This is a beautiful example of the rainbow arch structure type. The technical name is a concrete through arch bridge. They are a very attractive bridge design, and among the most impressive and rare of concrete bridge types. This is a good example of the structure type, having retained historic integrity, with no railing or floor beam modifications.
As of 2013, this bridge has been closed to traffic and has an uncertain future. While it has been found eligible for listing in the National Register of Historic Places and has High Significance according to the Historic Bridge Inventory, Wood County is not exactly noted for preserving historic bridges, although its not to late (yet) for them to change this reputation.
The bridge does suffer from severe deterioration in certain areas including spalling and extensive map cracking with efflorescence found on the floor beams and deck. The arch, hangers and railings are all in much better condition. A possible preservation scenario would be to replace the deck and floor beams completely, while repairing the arches.
Information and Findings From Ohio's Historic Bridge Inventory
The bridge carries a 2 lane road over a stream in a sparsely developed, rural setting.
The 1 span, 95'-long, rainbow (thru) arch bridge has flat-paneled arch ribs with floorbeam hangers and articulated floorbeams. Concrete balustrades fill between the hangers, and flat-panel parapets extend between the arch ribs and the wingwalls.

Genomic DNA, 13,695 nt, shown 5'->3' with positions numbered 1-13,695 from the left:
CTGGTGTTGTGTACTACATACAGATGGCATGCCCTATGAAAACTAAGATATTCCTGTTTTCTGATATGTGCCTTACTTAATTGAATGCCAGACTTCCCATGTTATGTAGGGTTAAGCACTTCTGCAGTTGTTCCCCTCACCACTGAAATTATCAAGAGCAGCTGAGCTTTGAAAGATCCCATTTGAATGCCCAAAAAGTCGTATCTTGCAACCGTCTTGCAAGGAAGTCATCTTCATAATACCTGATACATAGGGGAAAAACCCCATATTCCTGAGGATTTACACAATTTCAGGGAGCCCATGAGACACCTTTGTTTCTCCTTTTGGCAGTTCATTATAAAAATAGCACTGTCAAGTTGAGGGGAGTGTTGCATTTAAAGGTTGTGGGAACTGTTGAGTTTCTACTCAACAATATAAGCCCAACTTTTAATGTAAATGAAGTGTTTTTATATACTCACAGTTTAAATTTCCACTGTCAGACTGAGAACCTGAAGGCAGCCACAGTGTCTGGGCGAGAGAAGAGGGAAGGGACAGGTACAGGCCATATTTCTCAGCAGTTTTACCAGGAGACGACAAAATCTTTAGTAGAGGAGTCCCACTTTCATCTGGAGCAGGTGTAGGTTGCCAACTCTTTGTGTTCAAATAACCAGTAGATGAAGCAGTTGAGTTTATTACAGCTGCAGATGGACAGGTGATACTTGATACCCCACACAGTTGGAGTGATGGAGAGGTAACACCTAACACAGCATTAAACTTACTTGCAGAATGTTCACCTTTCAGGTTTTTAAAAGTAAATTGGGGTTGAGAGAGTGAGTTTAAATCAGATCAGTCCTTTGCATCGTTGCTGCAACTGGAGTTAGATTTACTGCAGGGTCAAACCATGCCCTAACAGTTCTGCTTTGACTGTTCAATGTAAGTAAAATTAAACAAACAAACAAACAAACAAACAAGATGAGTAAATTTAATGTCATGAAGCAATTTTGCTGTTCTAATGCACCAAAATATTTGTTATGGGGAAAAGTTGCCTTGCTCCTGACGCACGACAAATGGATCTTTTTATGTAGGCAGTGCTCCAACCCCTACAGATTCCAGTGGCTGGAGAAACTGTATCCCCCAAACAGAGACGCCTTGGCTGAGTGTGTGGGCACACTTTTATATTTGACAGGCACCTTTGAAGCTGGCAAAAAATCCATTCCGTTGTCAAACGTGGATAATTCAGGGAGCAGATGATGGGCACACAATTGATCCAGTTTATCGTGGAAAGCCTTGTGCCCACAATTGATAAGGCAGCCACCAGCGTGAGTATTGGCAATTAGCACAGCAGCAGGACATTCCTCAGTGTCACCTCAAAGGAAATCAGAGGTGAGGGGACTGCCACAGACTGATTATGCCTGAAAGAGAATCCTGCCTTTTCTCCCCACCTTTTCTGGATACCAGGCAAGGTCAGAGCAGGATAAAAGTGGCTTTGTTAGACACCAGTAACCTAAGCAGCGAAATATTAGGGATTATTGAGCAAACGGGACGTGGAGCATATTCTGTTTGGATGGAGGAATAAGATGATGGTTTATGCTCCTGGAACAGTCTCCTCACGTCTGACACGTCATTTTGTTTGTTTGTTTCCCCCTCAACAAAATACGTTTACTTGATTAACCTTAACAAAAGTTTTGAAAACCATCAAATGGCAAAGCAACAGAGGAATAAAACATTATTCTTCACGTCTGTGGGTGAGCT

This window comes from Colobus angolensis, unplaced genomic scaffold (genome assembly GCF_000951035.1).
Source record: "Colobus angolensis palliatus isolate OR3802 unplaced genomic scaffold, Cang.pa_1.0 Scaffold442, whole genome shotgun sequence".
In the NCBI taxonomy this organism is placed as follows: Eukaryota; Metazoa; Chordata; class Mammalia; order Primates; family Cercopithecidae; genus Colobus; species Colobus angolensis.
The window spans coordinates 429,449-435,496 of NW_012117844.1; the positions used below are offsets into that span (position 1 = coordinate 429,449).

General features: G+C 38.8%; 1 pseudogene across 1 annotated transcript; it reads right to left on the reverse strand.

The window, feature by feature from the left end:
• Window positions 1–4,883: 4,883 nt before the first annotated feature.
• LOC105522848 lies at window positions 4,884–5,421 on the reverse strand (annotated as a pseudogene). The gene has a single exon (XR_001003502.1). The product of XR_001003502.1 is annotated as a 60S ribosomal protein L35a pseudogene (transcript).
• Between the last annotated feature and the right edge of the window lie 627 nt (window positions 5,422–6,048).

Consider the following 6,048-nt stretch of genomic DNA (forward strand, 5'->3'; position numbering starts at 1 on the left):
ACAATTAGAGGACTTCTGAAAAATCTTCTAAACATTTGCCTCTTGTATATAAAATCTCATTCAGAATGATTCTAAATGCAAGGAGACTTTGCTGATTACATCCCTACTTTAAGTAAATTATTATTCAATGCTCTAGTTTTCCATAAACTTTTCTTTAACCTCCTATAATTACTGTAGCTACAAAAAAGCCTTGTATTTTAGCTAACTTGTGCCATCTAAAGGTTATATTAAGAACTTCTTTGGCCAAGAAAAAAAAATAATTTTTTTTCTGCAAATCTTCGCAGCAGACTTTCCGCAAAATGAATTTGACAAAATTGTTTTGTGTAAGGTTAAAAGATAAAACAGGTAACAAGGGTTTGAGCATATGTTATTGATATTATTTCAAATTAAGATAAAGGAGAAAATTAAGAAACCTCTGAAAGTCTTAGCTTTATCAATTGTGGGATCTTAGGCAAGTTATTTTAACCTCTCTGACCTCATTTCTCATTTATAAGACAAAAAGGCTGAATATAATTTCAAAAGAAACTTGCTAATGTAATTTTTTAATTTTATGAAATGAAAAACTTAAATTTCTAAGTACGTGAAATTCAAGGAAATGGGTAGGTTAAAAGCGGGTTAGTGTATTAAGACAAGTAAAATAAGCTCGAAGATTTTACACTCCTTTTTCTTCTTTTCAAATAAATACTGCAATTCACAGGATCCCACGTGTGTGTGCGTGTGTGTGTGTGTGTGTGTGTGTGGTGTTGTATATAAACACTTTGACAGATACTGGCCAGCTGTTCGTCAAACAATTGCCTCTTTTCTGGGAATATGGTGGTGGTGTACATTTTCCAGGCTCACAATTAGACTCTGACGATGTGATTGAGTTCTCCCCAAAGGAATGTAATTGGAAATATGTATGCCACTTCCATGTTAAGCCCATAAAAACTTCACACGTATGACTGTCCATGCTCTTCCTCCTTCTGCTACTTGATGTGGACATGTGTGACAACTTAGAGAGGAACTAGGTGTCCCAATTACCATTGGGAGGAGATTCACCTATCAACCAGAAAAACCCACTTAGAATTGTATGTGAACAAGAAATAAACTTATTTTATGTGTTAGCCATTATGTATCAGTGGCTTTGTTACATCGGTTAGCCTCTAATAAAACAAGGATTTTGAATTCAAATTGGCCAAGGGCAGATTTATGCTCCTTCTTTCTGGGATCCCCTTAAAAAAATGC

Some loss of fabric from spalling.
Summary of Significance
The rainbow arch bridge built in 1930 is a complete, albeit later, example of a bridge type that was in use from the late 1900s to 1930s. The inventory has identified seven surviving examples dating from 1909 to
1930 (Phase 1A Update, 2008). This one, like several others, appears to be the state bridge bureau's design that was in use during the 1920s to early 1930s based on the details.
The bridge is one of 5 remaining examples of the type that was once not uncommon in Ohio. It offered an aesthetic treatment preferred in urban and picturesque settings. The 6 examples date from 1909 to 1930, and each is of high significance given their limited numbers and importance within the context as the aesthetic alternative to the thru truss bridge.
Bridge Considered Historic By Survey: Yes
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